Stephen Frailey reviewed Amos Badertscher’s abundant survey at the Albin O. Kuhn Library Gallery in Baltimore for Artforum:

Amos Badertscher (1936–2023) was largely unknown beyond a coterie of local admirers and certain historians of queer culture. Badertscher photographed drag queens, hustlers, street kids, rent boys, barflies, and junkies, documenting his City of Night in Catholic Baltimore from the mid-1960s to 2005, scrawling his detailed recollections within the margins of black-and-white prints, overexposed and redolent of the darkroom.

Initially, a resemblance to aspects of better-known photographers—such as Larry Clark, Jim Goldberg, Duane Michals, and Mark Morrisroe—shadows the work. One is also reminded of the “localness” of George Dureau’s portraiture, the romanticism of Jean Genet’s “sunken beauty,” and the genteel prurience of Baron Wilhelm von Gloeden’s ephebe-laden pastorals. What dominated this presentation overall, however, was the voice of the photographer, both through the pictures’ marginalia and the artist’s oral reminiscences, which were provided here via wall texts.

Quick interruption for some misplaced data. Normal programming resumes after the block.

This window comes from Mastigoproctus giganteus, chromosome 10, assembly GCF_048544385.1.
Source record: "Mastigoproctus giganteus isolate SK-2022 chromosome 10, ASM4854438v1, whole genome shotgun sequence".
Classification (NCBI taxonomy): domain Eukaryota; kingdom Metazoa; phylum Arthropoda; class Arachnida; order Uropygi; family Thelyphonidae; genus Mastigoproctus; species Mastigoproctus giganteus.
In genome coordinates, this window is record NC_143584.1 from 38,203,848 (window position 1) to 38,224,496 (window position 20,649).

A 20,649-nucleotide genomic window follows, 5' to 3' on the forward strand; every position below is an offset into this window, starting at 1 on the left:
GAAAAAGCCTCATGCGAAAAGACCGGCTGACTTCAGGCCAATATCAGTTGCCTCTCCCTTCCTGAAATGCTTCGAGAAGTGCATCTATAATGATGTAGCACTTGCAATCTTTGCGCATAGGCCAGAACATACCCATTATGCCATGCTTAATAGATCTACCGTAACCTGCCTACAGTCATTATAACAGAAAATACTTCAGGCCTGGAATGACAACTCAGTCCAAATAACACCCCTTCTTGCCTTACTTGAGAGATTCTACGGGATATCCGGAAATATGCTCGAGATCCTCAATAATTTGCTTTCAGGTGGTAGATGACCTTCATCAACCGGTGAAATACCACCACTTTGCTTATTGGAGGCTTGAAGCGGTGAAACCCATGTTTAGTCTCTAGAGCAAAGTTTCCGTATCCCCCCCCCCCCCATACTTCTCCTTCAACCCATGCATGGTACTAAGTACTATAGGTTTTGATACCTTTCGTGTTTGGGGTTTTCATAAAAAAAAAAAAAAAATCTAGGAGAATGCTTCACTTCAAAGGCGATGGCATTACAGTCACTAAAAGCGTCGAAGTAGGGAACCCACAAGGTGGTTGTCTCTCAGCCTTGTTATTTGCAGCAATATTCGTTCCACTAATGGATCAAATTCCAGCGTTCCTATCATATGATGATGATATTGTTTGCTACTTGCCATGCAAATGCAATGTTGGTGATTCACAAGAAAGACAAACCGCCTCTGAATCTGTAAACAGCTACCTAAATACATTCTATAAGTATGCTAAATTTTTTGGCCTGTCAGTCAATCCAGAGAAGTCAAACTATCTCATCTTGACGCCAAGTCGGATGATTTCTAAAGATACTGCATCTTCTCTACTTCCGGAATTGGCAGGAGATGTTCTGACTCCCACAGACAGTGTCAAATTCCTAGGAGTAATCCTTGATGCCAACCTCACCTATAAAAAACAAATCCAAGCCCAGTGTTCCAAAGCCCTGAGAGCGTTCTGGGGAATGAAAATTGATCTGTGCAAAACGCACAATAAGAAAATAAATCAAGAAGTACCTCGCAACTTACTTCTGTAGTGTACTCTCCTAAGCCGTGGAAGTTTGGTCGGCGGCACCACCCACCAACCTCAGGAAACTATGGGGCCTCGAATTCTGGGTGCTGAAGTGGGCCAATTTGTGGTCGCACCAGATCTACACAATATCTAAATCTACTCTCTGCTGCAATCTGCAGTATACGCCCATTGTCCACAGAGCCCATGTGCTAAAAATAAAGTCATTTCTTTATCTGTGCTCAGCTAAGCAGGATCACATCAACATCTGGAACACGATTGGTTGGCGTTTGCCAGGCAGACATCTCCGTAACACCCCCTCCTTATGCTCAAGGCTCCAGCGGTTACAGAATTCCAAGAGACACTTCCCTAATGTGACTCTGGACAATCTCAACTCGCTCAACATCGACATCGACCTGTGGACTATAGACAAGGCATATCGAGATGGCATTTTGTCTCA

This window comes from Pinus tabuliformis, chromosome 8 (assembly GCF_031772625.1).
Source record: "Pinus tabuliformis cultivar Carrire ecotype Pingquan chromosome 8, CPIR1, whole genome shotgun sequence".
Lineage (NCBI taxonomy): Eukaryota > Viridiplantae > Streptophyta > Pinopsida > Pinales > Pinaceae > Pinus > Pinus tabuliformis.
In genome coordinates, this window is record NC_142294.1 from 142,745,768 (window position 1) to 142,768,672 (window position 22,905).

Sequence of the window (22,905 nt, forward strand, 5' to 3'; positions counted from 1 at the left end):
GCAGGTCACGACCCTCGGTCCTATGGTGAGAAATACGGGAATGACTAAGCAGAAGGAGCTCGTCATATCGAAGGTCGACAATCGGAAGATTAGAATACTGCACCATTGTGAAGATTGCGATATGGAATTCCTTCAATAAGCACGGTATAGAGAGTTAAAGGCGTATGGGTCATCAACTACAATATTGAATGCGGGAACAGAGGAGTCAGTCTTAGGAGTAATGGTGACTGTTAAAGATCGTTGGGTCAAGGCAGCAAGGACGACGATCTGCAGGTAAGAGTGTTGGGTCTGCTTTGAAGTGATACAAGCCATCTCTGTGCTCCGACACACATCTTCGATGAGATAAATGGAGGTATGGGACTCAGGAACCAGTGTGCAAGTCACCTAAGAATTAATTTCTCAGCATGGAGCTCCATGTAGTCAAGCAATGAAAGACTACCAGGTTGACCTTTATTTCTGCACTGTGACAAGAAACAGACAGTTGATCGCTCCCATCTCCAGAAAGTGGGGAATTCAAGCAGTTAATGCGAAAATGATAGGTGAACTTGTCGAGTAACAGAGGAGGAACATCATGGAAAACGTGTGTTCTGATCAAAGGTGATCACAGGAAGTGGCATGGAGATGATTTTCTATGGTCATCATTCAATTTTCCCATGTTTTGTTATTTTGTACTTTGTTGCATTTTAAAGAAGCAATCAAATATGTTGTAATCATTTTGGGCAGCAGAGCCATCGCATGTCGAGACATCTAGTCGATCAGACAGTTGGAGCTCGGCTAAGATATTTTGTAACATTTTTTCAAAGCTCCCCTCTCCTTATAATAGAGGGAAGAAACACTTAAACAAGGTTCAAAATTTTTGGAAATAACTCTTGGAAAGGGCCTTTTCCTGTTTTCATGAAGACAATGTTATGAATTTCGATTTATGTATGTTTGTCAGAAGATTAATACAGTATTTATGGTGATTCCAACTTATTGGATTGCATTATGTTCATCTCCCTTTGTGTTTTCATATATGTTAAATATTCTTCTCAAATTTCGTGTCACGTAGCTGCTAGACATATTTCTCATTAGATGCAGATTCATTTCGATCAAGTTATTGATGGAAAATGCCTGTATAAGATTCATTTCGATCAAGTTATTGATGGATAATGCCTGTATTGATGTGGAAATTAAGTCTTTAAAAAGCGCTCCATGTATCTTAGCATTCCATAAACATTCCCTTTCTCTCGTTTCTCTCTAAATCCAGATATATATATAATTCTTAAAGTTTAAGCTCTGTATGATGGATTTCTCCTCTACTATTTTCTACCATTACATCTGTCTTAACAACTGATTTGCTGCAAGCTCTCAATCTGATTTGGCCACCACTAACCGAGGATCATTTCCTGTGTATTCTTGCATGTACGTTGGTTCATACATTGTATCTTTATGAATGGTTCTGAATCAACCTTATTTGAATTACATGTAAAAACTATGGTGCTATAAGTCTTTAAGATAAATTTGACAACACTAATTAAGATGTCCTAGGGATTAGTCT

Situating Badertscher’s art in the context of post-Stonewall liberation and joy is not inappropriate, but the work’s eroticism is frequently compromised by narratives of harrowing social and economic catastrophe, the hollowing-out of the industrial working class, and the destruction of familial stability.

Badertscher’s opus is thus not a celebration but a eulogy. [I]t is hindsight that gives this art its pathos and significance while allowing us to recognize that a photograph is, more than anything, a vessel of memory and evanescence.

View the full review

Browse all work by Amos Badertscher at CLAMP